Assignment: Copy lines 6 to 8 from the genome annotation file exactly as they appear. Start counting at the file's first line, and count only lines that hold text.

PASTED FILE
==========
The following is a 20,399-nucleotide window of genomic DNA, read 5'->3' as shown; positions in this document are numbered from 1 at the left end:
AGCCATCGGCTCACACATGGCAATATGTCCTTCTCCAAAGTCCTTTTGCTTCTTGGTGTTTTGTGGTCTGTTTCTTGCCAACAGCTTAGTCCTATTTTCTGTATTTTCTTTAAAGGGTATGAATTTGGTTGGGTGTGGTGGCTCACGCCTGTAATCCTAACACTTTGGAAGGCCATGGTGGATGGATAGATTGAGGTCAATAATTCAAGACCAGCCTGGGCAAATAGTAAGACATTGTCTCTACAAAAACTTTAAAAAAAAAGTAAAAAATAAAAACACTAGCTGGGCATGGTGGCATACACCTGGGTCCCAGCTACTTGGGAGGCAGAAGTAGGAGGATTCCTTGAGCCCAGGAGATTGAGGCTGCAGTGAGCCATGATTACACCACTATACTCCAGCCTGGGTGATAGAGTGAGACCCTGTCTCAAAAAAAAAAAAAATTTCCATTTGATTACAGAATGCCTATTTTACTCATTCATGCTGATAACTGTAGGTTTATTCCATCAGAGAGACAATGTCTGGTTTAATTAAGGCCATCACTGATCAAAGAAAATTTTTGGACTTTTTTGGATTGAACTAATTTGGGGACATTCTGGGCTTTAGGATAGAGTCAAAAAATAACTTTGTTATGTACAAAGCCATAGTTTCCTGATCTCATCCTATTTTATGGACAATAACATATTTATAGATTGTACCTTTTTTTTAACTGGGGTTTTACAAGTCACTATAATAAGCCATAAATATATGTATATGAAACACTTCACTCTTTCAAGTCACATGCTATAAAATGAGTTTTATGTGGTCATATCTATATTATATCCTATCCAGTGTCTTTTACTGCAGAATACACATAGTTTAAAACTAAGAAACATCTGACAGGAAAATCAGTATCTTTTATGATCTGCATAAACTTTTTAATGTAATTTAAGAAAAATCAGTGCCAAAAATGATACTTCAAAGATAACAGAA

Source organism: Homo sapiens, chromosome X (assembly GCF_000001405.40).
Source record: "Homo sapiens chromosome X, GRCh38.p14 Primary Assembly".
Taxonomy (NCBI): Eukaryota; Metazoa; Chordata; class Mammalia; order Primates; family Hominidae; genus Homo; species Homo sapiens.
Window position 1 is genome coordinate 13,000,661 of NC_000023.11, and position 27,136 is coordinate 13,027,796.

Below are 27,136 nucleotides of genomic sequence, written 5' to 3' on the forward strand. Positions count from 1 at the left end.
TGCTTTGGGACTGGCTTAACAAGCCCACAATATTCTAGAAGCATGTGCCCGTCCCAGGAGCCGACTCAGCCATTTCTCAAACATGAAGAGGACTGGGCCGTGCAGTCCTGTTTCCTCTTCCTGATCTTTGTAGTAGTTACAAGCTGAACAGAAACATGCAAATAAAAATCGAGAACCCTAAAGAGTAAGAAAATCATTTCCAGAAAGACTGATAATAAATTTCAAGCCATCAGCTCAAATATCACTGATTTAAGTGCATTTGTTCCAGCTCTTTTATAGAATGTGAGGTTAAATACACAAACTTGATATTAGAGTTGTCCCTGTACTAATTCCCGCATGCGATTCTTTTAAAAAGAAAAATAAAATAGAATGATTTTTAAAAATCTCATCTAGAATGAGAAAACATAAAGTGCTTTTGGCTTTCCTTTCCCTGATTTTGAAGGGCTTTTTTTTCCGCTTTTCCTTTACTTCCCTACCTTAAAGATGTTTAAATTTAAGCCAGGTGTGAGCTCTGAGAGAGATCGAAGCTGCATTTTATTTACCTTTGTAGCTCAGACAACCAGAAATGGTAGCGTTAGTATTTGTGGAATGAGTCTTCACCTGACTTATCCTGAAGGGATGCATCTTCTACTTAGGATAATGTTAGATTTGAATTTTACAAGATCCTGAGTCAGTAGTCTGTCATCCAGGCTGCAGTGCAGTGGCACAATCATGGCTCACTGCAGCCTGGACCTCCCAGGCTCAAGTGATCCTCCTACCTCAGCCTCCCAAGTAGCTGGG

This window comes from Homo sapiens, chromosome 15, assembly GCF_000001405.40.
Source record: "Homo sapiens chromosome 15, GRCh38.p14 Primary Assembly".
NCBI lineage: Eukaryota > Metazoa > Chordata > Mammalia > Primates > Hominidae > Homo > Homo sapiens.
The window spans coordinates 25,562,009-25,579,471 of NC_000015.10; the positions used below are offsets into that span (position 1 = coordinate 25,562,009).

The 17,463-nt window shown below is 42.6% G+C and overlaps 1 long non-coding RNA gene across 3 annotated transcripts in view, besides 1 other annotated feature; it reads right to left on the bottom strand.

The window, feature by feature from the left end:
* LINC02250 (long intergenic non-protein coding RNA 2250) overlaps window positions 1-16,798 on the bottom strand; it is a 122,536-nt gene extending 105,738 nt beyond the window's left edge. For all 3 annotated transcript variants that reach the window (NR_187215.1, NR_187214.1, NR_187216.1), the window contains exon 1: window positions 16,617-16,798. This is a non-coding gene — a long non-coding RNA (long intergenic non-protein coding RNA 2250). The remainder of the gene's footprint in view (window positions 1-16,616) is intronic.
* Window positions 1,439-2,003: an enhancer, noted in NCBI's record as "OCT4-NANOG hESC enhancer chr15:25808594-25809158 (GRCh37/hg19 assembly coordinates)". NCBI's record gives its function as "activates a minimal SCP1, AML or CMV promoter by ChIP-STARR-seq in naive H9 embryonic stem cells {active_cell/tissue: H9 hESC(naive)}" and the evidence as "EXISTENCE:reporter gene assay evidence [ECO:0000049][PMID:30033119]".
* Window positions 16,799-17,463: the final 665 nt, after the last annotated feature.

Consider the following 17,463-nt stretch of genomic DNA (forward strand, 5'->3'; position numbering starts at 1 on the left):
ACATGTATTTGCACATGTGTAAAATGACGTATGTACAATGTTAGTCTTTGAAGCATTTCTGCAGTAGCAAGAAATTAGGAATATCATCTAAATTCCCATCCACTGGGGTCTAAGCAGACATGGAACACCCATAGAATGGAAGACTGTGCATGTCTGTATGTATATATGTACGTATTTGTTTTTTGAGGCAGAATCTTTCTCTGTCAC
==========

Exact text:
Window position 1 is genome coordinate 13,000,661 of NC_000023.11, and position 27,136 is coordinate 13,027,796.

Below are 27,136 nucleotides of genomic sequence, written 5' to 3' on the forward strand. Positions count from 1 at the left end.
TGCTTTGGGACTGGCTTAACAAGCCCACAATATTCTAGAAGCATGTGCCCGTCCCAGGAGCCGACTCAGCCATTTCTCAAACATGAAGAGGACTGGGCCGTGCAGTCCTGTTTCCTCTTCCTGATCTTTGTAGTAGTTACAAGCTGAACAGAAACATGCAAATAAAAATCGAGAACCCTAAAGAGTAAGAAAATCATTTCCAGAAAGACTGATAATAAATTTCAAGCCATCAGCTCAAATATCACTGATTTAAGTGCATTTGTTCCAGCTCTTTTATAGAATGTGAGGTTAAATACACAAACTTGATATTAGAGTTGTCCCTGTACTAATTCCCGCATGCGATTCTTTTAAAAAGAAAAATAAAATAGAATGATTTTTAAAAATCTCATCTAGAATGAGAAAACATAAAGTGCTTTTGGCTTTCCTTTCCCTGATTTTGAAGGGCTTTTTTTTCCGCTTTTCCTTTACTTCCCTACCTTAAAGATGTTTAAATTTAAGCCAGGTGTGAGCTCTGAGAGAGATCGAAGCTGCATTTTATTTACCTTTGTAGCTCAGACAACCAGAAATGGTAGCGTTAGTATTTGTGGAATGAGTCTTCACCTGACTTATCCTGAAGGGATGCATCTTCTACTTAGGATAATGTTAGATTTGAATTTTACAAGATCCTGAGTCAGTAGTCTGTCATCCAGGCTGCAGTGCAGTGGCACAATCATGGCTCACTGCAGCCTGGACCTCCCAGGCTCAAGTGATCCTCCTACCTCAGCCTCCCAAGTAGCTGGG